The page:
This talk is based on papers published in TACL (2017, 2021), ACL (2018, 2019), NAACL 2022, EMNLP 2022, and a book published by Morgan and Claypool Publishers in 2020.   ​

Bio: Rotem Dror is a postdoctoral researcher at the University of Pennsylvania Cognitive Computation Group, mentored by Prof. Dan Roth. She received her Ph.D. from the Technion - Israel Institute of Technology, where she was advised by Prof. Roi Reichart. With a focus on Natural Language Processing applications, her research involves developing statistically sound methodologies for empirical investigation and evaluation.​

SQL and Incomplete Information

By: Liat PeterfreundThe French National Centre for Scientific Research (CNRS)

Host: Yuval Moskovitch

Dec 19, 2022
Bldg.37, room 202

>>>Zoom link​

Handling incomplete information is a subject of key importance in databases, and the way it is handled in commercial database management systems has many well-known deficiencies. A key reason for that is a flaw in the design of SQL, the de-facto standard query language for relational databases. Instead of using the familiar two-valued Boolean logic, SQL reverts to three-valued logic with an additional truth value “unknown" to handle incomplete data. While being viewed as indispensable for SQL, this design decision has been criticized for leading to unintuitive behavior and being a source of programmers' mistakes.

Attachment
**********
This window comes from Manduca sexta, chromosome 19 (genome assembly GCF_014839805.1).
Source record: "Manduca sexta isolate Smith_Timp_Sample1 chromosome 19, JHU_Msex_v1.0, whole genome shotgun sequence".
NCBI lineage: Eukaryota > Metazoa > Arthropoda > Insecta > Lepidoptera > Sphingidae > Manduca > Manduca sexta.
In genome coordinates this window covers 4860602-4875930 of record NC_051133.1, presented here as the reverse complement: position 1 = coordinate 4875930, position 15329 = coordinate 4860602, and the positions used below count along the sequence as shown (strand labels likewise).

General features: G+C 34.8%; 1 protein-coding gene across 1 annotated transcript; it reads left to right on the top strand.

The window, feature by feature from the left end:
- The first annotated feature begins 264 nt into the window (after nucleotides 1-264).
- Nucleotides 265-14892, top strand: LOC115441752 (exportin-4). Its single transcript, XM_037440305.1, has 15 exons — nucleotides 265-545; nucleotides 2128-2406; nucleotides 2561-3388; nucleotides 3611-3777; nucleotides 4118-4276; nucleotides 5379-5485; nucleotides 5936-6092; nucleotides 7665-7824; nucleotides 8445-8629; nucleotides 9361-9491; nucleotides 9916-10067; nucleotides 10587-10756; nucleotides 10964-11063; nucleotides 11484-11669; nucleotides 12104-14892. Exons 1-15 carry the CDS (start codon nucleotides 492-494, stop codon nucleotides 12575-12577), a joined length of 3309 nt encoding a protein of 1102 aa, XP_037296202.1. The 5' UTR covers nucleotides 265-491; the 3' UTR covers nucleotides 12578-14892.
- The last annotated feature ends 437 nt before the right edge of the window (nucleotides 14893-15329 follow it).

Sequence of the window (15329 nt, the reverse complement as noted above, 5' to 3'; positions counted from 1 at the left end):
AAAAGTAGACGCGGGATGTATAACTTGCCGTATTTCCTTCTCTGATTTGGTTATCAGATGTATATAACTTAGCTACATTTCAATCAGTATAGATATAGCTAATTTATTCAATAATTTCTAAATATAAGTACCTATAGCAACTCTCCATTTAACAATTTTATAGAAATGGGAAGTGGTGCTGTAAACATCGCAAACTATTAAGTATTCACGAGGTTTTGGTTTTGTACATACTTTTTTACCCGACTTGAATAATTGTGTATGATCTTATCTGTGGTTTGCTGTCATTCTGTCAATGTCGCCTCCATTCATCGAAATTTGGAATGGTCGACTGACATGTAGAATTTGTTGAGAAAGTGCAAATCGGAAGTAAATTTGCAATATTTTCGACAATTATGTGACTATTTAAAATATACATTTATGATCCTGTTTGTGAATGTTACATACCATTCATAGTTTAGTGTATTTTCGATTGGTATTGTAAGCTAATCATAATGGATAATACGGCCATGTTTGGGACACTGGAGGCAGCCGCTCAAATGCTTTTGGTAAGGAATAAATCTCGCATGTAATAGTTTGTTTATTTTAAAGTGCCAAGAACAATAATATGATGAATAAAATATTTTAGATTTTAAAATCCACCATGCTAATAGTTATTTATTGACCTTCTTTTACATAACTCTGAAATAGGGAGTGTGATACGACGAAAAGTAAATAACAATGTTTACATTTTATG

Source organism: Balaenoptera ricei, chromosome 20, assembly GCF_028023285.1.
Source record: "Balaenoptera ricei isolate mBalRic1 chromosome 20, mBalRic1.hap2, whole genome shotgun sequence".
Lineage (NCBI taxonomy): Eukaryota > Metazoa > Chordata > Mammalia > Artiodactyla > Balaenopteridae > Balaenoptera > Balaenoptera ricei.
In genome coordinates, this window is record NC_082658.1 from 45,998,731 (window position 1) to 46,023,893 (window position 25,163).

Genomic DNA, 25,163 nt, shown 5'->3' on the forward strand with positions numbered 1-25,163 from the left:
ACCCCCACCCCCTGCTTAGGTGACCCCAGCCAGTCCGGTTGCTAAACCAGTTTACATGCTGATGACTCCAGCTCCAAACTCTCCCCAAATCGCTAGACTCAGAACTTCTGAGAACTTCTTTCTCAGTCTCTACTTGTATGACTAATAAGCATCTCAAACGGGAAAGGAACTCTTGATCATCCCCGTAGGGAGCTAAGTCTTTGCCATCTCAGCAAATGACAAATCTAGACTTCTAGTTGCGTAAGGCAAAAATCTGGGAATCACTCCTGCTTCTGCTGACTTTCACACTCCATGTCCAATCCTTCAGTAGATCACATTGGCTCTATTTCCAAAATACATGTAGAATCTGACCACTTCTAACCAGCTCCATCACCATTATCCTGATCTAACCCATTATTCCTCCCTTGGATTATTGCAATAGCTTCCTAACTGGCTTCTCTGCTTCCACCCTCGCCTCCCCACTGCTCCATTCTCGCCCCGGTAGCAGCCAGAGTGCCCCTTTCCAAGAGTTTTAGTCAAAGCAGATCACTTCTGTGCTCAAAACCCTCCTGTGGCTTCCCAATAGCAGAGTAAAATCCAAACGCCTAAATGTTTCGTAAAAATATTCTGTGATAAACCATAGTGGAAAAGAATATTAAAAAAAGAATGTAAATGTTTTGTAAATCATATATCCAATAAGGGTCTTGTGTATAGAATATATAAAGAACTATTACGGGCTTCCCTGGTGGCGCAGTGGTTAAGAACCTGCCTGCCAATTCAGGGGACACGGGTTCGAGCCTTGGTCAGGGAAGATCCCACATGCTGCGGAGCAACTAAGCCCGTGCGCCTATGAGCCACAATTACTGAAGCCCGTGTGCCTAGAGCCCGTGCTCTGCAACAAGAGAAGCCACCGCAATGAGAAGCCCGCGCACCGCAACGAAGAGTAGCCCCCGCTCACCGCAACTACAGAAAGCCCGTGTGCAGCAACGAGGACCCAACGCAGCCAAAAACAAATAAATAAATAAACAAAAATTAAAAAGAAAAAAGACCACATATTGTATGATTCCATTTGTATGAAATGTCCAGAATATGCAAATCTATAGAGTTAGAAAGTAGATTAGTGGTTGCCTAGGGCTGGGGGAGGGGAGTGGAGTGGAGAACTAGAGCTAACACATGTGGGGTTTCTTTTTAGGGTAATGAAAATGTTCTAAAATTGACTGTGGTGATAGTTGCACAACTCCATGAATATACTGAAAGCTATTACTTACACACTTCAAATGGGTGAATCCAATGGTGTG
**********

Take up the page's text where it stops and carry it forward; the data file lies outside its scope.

In this talk, I will explain that, contrary to the widely held view, SQL could have been designed based on Boolean logic, without any loss of expressiveness and without giving up nulls (representing missing values). This applies to the core of the language including all of its key features (the 1999 SQL standard). I will also explain how this new version of SQL leads to better optimizations and more intuitive query results, which is further confirmed by a user study.